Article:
Cyclic Electron Pathway Photons are absorbed by PS I. Reaction Center releases excited electrons to the electron acceptor. Electrons are passed to Ferredoxin. Electrons travel down Electron transport System (ETS). -as they move down ETS they pass from higher to lower energy level -energy released is stored in form of H+ gradient. -When H+ ions flow down their electrochemical gradient through ATP synthase complesxes, ATP is produced. (Chemiosmosis)
NonCyclic Electron Pathway Both PS I and PS II are used. NADPH and ATP are produced. Occurs in the thylakoid membrane. Produces Oxygen. Electrons move from water through PSI/PSII and then on to NADP+ PS II takes replacement electrons from water, which splits, releasing O 2 and H+ ions - Photolysis.
NonCyclic Electron Pathway Again in PSI, excited electrons are passed to an electron acceptor and then to ferredoxin. Ferredoxin passes the electrons to NADP+ to produce NADPH PS II absorbs light energy and boosts electrons. Electrons are passed to the primary electron acceptor and then to the ETS. Electrons lose potential energy (and produce ATP) as they move down the ETS and arrive at the PS I. Light excites electrons in PSI- these excited electrons do not return to the rxn center but are stored in NADPH.
Chemiosmosis Chemiosmosis is a coupled reaction. The thylakoid space acts as a reservoir for H+ ions; each time water is split, two H+ remain. Elecrons move carrier to carrier, giving up energy to pump H + from stroma into thylakoid space. Flow of H+ from high to low concentration across thylakoid membrane provides energy to produce ATP from ADP using the ATP synthase enzyme. In Photosynthesis this process is called photophosphorylation. ATP is produced on the outside of the thylakoid, depositing it in the stroma for use in the Calvin Cycle.
Light Independent Reactions (Dark Reactions) Light is not directly required, CO 2 is required. The Calvin Cycle uses ATP and NADPH from the light rxns to convert CO 2 to CH 2 O. (CO 2 is reduced) CO 2 reduction occurs in the stroma of a chloroplast. Calvin Cycle has 3 Parts.
Calvin Cycle: Part 1 Carbon Fixation CO 2 fixation is the attachment of CO 2 to an organic compound. RuBP is the 5 carbon molecule that combines with CO 2. Enzyme RuBP carboxylase (rubisco) speeds reaction. The product of this reaction is an unstable 6 carbon intermediate molecule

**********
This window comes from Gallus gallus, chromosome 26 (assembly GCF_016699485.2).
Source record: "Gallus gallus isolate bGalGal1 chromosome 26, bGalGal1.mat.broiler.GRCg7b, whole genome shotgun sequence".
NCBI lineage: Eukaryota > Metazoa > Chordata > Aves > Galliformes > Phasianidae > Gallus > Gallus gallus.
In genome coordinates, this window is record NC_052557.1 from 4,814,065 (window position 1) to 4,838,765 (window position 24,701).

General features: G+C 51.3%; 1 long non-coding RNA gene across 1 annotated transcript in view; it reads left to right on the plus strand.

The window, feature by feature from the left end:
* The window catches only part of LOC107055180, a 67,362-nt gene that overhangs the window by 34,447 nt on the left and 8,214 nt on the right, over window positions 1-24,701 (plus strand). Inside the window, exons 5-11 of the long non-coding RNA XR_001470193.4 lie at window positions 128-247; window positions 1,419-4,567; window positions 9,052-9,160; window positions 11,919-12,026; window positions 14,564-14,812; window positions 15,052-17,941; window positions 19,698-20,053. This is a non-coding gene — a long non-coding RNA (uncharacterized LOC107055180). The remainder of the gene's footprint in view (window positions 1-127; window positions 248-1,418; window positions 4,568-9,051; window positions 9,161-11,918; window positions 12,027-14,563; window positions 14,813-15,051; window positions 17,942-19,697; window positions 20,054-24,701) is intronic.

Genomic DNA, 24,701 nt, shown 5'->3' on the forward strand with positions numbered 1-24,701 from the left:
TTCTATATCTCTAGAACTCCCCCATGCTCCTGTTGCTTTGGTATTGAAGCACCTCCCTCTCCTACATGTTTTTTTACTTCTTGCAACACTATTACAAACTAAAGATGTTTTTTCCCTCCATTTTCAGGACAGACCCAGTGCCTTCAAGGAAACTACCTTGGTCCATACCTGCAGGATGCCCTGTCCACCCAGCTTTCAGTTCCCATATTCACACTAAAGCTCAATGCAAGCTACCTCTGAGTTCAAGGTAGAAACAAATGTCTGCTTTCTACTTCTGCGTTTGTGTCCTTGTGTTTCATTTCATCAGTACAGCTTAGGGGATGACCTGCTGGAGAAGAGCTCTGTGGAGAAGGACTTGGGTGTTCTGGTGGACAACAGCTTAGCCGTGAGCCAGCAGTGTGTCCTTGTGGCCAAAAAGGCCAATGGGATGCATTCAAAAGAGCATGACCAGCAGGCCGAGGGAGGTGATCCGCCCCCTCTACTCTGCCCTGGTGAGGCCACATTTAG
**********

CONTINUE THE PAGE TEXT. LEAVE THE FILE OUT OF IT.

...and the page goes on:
Calvin Cycle: Part 2 Reduction of CO 2 6 carbon intermediate immediately breaks down into 2 PGA molecules (3-phosphoglycerate C 3 ). Each of two PGA molecules undergoes reduction to PGAL in two steps. Light dependent reactions provide NADPH (Electrons) and ATP (energy) to reduce PGA to PGAL (G 3 P). It takes 2 PGAL to make 1 Glucose, 6 turns of the Calvin Cycle.
Calvin Cycle: Part 3 Regeneration of RuBP Every 3 turns of the Calvin Cycle, 6 PGAL are produced. 5 PGAL are used to regenerate 3 RuBP and 1 is used to build carbohydrate. It takes 2 PGAL to build 1 Glucose. PGAL is the raw material that can be used to synthesisze other carbohydrates as well To make this glucose 18 ATP and 12 NADPH are used.
Modes of Photosynthesis
The Calvin Cycle, as discussed here, is also called C 3 photosynthesis. This is because the 1st molecule created (PGA) is a 3 carbon molecule.
Modes of Photosynthesis
Photorespiration A metabolic pathway that consumes oxygen, evolves CO2, produces no ATP and decreases photosynthesis. Occurs because active site of rubisco can accept O 2 as well as CO 2 When O 2 concentration in a leaf’s air spaces is higher than CO 2, rubisco accepts O 2 and tranfers it to RuBP. Whether photorespiration is beneficial to plants is not known. If photorespiration could be reduced in agricultural plants, crop yields and food supplies would increase. Photorespiration is fostered by hot, dry, bright days when plants don’t open stomata to reduce water loss.
Modes of Photosynthesis Sometimes PGA (a 3 carbon molecule) is not the first molecule created. C 4 plants fix CO 2 by forming a C 4 molecule prior to the involvement of the Calvin cycle. CAM plants fix CO 2 by forming a C 4 molecule at night when stomates can open without loss of water. **These alternate forms are adaptations to minimize photorespiration.